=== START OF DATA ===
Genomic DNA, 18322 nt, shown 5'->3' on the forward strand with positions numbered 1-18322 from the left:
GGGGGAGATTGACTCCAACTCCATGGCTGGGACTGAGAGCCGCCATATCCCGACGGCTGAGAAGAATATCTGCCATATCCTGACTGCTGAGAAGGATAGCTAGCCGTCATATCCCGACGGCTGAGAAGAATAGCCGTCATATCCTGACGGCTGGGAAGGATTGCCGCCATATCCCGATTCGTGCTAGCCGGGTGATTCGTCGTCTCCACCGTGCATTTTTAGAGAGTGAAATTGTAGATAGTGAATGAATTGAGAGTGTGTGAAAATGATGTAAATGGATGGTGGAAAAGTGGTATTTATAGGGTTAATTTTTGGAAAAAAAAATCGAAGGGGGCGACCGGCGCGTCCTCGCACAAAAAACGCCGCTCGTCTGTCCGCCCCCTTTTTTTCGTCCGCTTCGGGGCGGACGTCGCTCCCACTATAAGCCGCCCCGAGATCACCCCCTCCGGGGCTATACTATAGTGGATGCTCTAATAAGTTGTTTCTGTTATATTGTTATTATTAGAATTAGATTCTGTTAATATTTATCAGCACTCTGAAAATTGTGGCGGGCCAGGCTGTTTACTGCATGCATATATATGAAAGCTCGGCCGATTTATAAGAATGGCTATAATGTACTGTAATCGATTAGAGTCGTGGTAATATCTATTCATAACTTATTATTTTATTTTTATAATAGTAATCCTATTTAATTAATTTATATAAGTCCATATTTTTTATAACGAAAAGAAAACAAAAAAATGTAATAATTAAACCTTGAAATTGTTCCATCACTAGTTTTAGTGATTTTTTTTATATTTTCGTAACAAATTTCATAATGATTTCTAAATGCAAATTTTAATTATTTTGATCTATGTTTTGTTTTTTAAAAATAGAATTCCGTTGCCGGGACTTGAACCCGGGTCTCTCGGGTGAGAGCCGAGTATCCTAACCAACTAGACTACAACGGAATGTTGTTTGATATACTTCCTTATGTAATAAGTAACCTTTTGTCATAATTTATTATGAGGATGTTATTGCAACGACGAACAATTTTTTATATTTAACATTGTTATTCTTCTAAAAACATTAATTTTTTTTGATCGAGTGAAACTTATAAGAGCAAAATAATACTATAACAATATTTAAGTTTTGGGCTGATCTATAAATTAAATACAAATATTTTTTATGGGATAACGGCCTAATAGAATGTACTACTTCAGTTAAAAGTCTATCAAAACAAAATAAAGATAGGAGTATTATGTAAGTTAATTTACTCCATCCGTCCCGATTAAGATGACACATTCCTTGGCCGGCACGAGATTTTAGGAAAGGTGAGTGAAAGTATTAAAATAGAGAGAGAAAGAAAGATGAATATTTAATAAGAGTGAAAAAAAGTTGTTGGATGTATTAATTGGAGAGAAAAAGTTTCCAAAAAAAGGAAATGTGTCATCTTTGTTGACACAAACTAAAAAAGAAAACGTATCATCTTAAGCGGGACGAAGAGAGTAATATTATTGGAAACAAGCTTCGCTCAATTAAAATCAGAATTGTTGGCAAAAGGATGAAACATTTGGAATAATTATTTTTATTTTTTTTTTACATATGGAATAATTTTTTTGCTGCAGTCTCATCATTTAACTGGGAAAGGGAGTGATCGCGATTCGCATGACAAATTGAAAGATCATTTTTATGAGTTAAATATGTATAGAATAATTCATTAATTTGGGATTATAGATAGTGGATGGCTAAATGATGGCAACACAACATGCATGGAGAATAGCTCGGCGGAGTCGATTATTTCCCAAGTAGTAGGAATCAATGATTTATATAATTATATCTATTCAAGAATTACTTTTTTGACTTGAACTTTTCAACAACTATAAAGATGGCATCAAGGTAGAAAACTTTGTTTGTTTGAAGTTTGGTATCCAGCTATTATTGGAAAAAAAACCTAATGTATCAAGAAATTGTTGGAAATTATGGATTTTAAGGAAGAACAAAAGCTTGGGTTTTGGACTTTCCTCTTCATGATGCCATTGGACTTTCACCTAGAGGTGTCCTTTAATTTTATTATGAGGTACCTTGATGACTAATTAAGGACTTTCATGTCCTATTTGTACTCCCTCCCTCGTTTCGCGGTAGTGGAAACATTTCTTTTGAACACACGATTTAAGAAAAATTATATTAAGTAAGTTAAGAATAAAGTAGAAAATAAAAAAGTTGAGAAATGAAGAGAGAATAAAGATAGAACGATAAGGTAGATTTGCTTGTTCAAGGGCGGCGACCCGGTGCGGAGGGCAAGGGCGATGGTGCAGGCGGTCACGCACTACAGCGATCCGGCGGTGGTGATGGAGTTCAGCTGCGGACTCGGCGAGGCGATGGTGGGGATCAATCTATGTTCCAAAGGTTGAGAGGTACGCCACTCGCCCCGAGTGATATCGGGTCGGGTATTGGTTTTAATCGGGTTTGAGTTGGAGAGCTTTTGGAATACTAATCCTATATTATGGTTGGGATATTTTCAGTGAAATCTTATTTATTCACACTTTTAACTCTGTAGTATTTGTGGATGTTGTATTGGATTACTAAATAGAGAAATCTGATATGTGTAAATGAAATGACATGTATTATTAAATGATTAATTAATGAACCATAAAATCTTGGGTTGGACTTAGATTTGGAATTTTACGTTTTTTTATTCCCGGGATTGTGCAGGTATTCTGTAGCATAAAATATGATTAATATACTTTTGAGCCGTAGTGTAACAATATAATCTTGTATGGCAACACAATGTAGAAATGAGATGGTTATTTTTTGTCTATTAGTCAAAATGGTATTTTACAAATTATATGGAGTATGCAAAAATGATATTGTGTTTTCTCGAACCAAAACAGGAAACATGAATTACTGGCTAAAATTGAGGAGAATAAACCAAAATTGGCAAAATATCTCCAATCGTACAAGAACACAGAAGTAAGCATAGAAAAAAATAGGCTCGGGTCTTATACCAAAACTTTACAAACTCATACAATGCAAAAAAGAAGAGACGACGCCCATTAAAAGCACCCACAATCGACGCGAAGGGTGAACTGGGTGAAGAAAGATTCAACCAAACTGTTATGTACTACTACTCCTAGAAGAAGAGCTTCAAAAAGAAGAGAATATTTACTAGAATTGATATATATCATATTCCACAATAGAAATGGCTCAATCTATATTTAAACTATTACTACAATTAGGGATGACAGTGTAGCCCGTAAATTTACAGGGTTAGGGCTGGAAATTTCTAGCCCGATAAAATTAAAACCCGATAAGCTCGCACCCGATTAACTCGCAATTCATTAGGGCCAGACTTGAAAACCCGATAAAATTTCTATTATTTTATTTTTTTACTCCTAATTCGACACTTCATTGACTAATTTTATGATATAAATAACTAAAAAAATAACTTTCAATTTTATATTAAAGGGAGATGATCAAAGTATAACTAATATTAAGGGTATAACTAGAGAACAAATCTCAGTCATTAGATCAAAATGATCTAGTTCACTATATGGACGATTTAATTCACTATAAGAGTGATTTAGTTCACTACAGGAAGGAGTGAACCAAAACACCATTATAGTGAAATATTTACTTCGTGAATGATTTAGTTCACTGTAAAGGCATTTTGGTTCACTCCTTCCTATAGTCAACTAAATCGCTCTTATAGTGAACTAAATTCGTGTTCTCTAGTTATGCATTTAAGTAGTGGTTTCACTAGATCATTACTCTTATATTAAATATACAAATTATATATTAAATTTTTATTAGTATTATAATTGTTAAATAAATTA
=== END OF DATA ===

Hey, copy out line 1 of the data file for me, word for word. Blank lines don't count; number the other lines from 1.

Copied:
Genomic DNA, 18322 nt, shown 5'->3' on the forward strand with positions numbered 1-18322 from the left: